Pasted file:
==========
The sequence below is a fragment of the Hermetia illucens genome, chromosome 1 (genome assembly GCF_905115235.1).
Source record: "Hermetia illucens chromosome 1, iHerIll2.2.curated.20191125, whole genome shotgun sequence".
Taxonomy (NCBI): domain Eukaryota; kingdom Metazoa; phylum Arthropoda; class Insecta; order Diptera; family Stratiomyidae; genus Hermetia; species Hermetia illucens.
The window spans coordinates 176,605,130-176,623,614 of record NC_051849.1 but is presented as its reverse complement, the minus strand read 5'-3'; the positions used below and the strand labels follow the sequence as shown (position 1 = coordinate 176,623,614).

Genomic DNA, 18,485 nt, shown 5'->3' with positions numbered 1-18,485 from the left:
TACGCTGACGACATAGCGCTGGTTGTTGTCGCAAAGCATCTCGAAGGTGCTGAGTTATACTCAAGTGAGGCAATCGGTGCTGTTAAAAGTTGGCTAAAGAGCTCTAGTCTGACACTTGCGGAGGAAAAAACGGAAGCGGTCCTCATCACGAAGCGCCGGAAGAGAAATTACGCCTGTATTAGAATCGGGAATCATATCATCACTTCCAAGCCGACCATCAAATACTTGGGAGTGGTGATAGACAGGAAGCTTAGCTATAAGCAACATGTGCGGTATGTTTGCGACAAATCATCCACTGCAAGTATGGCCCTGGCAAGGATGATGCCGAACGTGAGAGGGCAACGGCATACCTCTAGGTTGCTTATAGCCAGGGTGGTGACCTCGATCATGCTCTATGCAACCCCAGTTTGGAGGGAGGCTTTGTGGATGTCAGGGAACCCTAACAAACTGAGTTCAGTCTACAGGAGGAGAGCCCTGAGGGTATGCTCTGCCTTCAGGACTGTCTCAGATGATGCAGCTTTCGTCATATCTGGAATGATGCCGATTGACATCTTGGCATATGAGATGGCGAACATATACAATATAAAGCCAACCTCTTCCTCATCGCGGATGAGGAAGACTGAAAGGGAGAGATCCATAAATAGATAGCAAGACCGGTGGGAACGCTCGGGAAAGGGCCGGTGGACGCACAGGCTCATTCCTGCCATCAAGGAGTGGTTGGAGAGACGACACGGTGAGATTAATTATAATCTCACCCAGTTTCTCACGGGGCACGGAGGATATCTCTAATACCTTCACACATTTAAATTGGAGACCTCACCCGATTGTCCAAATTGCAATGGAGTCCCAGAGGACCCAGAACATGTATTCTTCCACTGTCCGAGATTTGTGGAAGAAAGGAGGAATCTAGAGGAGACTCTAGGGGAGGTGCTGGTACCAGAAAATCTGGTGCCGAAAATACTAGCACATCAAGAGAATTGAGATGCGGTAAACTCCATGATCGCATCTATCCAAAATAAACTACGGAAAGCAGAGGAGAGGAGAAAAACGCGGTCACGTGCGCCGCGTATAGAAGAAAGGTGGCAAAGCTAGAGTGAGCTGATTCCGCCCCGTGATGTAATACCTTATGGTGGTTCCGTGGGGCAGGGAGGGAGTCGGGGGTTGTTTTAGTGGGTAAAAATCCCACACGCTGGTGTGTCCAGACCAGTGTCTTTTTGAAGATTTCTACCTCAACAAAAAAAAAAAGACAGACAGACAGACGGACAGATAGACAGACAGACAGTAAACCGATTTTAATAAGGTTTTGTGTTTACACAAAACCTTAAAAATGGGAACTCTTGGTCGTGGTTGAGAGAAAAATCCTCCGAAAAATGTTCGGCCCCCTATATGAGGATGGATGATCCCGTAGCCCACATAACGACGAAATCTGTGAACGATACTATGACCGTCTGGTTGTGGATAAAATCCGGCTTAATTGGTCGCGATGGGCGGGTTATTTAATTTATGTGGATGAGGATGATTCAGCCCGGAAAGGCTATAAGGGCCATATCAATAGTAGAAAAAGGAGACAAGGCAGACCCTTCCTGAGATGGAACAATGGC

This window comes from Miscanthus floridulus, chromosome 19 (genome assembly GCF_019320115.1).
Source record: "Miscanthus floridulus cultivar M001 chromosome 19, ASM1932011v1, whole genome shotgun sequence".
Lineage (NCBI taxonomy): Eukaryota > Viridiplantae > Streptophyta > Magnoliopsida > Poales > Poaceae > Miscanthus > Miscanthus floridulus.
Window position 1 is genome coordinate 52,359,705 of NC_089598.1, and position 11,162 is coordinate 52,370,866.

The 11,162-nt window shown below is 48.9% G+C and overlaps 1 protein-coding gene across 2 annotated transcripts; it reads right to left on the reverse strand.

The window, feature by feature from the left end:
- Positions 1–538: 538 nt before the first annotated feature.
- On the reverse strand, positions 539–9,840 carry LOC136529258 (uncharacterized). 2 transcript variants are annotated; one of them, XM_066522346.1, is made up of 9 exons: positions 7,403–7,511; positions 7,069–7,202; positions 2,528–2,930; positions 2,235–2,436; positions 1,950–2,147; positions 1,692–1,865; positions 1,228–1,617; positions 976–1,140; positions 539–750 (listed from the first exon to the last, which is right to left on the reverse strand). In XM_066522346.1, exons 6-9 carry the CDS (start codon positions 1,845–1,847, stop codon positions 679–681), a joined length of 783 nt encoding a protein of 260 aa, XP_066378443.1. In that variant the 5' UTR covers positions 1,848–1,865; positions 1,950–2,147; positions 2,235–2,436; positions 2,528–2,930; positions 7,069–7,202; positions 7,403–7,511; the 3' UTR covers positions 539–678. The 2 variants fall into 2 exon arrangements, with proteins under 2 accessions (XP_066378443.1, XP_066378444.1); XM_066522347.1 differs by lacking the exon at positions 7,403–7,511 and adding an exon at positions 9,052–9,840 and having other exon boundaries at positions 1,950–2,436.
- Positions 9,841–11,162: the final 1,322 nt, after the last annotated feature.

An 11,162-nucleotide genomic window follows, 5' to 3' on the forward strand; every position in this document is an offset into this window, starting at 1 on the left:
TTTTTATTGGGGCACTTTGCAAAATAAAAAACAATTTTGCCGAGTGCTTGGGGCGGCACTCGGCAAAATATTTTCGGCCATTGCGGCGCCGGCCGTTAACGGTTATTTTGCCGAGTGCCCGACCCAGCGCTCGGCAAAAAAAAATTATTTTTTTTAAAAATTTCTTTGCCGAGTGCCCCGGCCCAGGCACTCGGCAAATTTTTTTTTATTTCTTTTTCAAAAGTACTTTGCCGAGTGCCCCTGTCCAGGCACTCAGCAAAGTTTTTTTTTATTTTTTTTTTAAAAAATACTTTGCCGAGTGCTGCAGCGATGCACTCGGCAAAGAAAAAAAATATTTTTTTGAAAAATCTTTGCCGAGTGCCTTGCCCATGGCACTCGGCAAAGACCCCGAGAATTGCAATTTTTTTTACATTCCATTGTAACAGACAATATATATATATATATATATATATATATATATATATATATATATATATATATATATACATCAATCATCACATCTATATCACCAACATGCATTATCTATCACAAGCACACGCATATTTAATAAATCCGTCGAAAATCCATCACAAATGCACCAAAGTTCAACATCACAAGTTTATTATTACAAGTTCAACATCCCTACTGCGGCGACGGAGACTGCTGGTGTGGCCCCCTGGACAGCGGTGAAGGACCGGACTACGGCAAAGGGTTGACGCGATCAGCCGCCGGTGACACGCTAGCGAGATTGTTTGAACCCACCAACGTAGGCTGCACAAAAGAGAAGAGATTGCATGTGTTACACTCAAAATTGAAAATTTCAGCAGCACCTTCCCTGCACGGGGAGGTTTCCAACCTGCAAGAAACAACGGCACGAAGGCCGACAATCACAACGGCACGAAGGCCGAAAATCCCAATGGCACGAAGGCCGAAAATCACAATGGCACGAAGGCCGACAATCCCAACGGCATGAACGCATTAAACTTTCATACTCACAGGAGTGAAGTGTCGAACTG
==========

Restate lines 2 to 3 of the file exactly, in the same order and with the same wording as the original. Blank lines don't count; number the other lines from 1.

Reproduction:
Source record: "Hermetia illucens chromosome 1, iHerIll2.2.curated.20191125, whole genome shotgun sequence".
Taxonomy (NCBI): domain Eukaryota; kingdom Metazoa; phylum Arthropoda; class Insecta; order Diptera; family Stratiomyidae; genus Hermetia; species Hermetia illucens.